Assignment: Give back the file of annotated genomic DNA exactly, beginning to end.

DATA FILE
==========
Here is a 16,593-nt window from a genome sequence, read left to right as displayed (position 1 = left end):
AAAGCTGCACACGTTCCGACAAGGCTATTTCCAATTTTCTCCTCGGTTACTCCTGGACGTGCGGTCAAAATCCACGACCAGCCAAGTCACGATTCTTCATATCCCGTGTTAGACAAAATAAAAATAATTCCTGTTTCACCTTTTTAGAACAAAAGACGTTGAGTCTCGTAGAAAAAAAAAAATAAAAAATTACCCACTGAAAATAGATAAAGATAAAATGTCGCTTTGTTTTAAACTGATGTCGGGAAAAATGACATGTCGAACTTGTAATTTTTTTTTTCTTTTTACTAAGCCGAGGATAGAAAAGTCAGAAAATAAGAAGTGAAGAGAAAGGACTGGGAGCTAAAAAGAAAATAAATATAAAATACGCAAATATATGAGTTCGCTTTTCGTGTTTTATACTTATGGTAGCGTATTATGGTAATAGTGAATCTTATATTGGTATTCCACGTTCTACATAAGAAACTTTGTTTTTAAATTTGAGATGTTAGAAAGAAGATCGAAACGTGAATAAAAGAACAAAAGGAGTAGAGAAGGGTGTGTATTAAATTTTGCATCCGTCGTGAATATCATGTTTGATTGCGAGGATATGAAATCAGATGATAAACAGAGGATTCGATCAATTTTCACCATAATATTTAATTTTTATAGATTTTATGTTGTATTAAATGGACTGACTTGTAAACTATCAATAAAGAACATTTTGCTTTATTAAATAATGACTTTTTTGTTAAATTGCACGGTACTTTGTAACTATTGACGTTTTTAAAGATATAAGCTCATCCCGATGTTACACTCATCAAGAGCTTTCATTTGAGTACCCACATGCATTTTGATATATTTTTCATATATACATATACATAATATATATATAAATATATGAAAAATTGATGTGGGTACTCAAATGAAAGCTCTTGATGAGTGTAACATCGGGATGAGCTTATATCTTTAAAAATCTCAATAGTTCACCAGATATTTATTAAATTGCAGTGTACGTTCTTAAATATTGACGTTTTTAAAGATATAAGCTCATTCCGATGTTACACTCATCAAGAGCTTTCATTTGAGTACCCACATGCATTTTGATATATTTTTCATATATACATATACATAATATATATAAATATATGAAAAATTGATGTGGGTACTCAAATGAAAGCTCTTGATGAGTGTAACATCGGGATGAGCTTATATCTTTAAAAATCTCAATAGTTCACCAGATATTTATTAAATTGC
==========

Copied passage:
Here is a 16,593-nt window from a genome sequence, read left to right as displayed (position 1 = left end):
AAAGCTGCACACGTTCCGACAAGGCTATTTCCAATTTTCTCCTCGGTTACTCCTGGACGTGCGGTCAAAATCCACGACCAGCCAAGTCACGATTCTTCATATCCCGTGTTAGACAAAATAAAAATAATTCCTGTTTCACCTTTTTAGAACAAAAGACGTTGAGTCTCGTAGAAAAAAAAAAATAAAAAATTACCCACTGAAAATAGATAAAGATAAAATGTCGCTTTGTTTTAAACTGATGTCGGGAAAAATGACATGTCGAACTTGTAATTTTTTTTTTCTTTTTACTAAGCCGAGGATAGAAAAGTCAGAAAATAAGAAGTGAAGAGAAAGGACTGGGAGCTAAAAAGAAAATAAATATAAAATACGCAAATATATGAGTTCGCTTTTCGTGTTTTATACTTATGGTAGCGTATTATGGTAATAGTGAATCTTATATTGGTATTCCACGTTCTACATAAGAAACTTTGTTTTTAAATTTGAGATGTTAGAAAGAAGATCGAAACGTGAATAAAAGAACAAAAGGAGTAGAGAAGGGTGTGTATTAAATTTTGCATCCGTCGTGAATATCATGTTTGATTGCGAGGATATGAAATCAGATGATAAACAGAGGATTCGATCAATTTTCACCATAATATTTAATTTTTATAGATTTTATGTTGTATTAAATGGACTGACTTGTAAACTATCAATAAAGAACATTTTGCTTTATTAAATAATGACTTTTTTGTTAAATTGCACGGTACTTTGTAACTATTGACGTTTTTAAAGATATAAGCTCATCCCGATGTTACACTCATCAAGAGCTTTCATTTGAGTACCCACATGCATTTTGATATATTTTTCATATATACATATACATAATATATATATAAATATATGAAAAATTGATGTGGGTACTCAAATGAAAGCTCTTGATGAGTGTAACATCGGGATGAGCTTATATCTTTAAAAATCTCAATAGTTCACCAGATATTTATTAAATTGCAGTGTACGTTCTTAAATATTGACGTTTTTAAAGATATAAGCTCATTCCGATGTTACACTCATCAAGAGCTTTCATTTGAGTACCCACATGCATTTTGATATATTTTTCATATATACATATACATAATATATATAAATATATGAAAAATTGATGTGGGTACTCAAATGAAAGCTCTTGATGAGTGTAACATCGGGATGAGCTTATATCTTTAAAAATCTCAATAGTTCACCAGATATTTATTAAATTGC